Two activists from the United Church of Christ concluded a 24-hour fast on Wednesday, July 24, calling for the closing of the detention center in Guantanamo Bay, Cuba and the inhumane treatment of its prisoners. Sandy Sorensen, director of the UCC's office in Washington, D.C., and the Rev. Michael Neuroth, UCC policy advocate for international issues, joined others in the faith community in the protest which began Tuesday afternoon, July 23.
"I think the UCC has been engaged on the issue of torture for some time, and has had concerns about Guantanamo since the beginning," Neuroth said. "The witness of the hunger strikers has focused attention on Guantanamo and it's going on 11 years. There are 86 people stuck there in limbo because of a lack of political will or courage to either send them back to their countries or back here in the U.S. To detain people that long [without trial] is unacceptable."
The National Religious Campaign Against Torture organized the fast as a way for people of faith to express their concern about the prison, where detainees remain held indefinitely in lock-up — many of them without trial. President Barack Obama promised when he took office that the Guantanamo Bay facility would be closed, and restated that position as recently as April 30.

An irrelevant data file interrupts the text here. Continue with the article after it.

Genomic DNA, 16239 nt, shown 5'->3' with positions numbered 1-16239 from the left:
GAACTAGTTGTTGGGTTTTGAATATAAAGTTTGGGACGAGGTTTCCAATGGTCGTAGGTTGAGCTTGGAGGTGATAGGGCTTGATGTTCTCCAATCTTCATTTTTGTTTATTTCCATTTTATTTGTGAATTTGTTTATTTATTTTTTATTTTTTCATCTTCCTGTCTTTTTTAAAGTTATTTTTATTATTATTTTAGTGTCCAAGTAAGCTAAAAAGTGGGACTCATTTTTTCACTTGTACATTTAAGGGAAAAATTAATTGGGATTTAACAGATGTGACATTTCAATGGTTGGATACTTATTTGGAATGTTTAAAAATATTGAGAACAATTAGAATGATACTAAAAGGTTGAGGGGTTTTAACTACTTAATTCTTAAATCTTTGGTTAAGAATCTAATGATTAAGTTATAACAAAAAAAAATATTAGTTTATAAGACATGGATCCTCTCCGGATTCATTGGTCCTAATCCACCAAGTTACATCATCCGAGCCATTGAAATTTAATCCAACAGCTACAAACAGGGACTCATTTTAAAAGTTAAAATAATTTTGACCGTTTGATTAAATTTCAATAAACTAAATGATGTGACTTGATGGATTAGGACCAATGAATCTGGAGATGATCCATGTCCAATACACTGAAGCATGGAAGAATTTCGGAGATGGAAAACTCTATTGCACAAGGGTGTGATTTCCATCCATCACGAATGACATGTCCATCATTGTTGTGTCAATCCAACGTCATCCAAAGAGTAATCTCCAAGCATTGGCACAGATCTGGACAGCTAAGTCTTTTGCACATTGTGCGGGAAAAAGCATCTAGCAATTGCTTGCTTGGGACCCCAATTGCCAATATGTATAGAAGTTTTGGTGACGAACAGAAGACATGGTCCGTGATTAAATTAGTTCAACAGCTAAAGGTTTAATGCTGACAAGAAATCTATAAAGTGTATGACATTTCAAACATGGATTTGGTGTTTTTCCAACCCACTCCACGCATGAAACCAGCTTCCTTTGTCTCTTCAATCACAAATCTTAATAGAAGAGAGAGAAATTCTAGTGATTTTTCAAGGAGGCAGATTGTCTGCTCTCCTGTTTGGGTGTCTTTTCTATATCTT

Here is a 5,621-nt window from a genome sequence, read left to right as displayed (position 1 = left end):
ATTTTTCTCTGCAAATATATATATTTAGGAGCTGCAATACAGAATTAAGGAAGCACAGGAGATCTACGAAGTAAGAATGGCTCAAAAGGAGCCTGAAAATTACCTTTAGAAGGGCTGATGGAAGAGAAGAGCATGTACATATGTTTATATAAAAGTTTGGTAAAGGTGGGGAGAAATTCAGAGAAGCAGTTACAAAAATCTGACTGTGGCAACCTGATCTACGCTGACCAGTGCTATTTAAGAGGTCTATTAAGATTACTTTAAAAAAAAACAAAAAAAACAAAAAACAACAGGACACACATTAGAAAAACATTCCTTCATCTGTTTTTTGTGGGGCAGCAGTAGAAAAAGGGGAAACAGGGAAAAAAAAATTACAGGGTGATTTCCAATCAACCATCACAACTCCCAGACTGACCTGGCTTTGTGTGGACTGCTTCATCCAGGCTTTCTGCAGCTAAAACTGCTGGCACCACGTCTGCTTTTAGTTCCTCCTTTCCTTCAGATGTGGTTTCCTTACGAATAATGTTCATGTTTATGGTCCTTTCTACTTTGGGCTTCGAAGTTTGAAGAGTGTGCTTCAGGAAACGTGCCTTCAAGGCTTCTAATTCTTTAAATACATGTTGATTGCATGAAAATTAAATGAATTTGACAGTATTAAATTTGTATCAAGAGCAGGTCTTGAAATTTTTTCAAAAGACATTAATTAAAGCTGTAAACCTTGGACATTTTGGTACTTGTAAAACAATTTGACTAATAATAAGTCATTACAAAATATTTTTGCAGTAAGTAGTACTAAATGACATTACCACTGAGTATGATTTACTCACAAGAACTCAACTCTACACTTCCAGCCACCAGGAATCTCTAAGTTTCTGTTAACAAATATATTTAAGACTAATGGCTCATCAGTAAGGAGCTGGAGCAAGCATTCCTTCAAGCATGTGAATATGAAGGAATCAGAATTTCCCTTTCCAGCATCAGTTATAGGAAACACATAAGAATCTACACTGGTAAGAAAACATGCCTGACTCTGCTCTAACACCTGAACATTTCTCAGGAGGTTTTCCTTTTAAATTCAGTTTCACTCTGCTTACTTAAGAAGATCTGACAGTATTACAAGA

Most detainees at Guantanamo Bay have been on a hunger strike in protest of their incarceration without trial. As many as 106 of the 166 total detainees in the facility have participated in the strike, which began on March 4, and the U.S. government has responded by force-feeding more than 40 of the hunger-strikers.
Of the 166 detainees in Guantanamo Bay, 86 are scheduled for transfer to another facility or have been cleared for release. But still they wait.
Sorensen spoke at a rally Wednesday at the conclusion of the fast, just before the start of Sen. Dick Durbin's (D-Illinois) hearing on the possibility of closing the prison. The hearing will examine national security, implications of continuing to detain prisoners indefinitely, and how Guantanamo undermines the moral authority of the U.S. government.
"The practice of torture — the degredation of the human body, mind and soul — runs counter to our calling to work for a more just, comapssionate and peaceful world that honor's all of God's creation," Sorensen said. "For that reason, we must counter such practices with ever fiber of our bodies, minds and spirits, and point back to what our Creator intends: a world in which all people are treated with dignity and respect."
In May, UCC General Minister and President the Rev. Geoffrey A. Black was among 38 religious leaders to sign a letter calling on the White House to make good on its promise to close the facility. The letter to Obama was organized by the NRCAT.